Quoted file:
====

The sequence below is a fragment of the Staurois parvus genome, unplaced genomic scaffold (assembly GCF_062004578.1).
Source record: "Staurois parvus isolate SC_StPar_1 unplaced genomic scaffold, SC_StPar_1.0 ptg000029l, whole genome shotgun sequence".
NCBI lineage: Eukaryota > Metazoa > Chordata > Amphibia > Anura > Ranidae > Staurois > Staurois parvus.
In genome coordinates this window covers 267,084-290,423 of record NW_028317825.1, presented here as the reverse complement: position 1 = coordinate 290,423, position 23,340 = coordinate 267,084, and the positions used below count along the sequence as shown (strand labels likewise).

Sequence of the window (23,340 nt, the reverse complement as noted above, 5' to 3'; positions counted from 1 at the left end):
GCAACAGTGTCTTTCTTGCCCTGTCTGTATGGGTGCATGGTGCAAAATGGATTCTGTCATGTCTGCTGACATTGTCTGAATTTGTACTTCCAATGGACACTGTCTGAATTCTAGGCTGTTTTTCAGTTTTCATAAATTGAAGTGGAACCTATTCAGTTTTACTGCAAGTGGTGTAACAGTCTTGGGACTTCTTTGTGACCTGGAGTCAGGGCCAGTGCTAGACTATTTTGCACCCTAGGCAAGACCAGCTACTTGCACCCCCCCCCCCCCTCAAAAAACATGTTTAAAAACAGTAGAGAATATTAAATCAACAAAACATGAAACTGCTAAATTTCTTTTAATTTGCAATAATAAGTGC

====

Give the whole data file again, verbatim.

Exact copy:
The sequence below is a fragment of the Staurois parvus genome, unplaced genomic scaffold (assembly GCF_062004578.1).
Source record: "Staurois parvus isolate SC_StPar_1 unplaced genomic scaffold, SC_StPar_1.0 ptg000029l, whole genome shotgun sequence".
NCBI lineage: Eukaryota > Metazoa > Chordata > Amphibia > Anura > Ranidae > Staurois > Staurois parvus.
In genome coordinates this window covers 267,084-290,423 of record NW_028317825.1, presented here as the reverse complement: position 1 = coordinate 290,423, position 23,340 = coordinate 267,084, and the positions used below count along the sequence as shown (strand labels likewise).

Sequence of the window (23,340 nt, the reverse complement as noted above, 5' to 3'; positions counted from 1 at the left end):
GCAACAGTGTCTTTCTTGCCCTGTCTGTATGGGTGCATGGTGCAAAATGGATTCTGTCATGTCTGCTGACATTGTCTGAATTTGTACTTCCAATGGACACTGTCTGAATTCTAGGCTGTTTTTCAGTTTTCATAAATTGAAGTGGAACCTATTCAGTTTTACTGCAAGTGGTGTAACAGTCTTGGGACTTCTTTGTGACCTGGAGTCAGGGCCAGTGCTAGACTATTTTGCACCCTAGGCAAGACCAGCTACTTGCACCCCCCCCCCCCCTCAAAAAACATGTTTAAAAACAGTAGAGAATATTAAATCAACAAAACATGAAACTGCTAAATTTCTTTTAATTTGCAATAATAAGTGC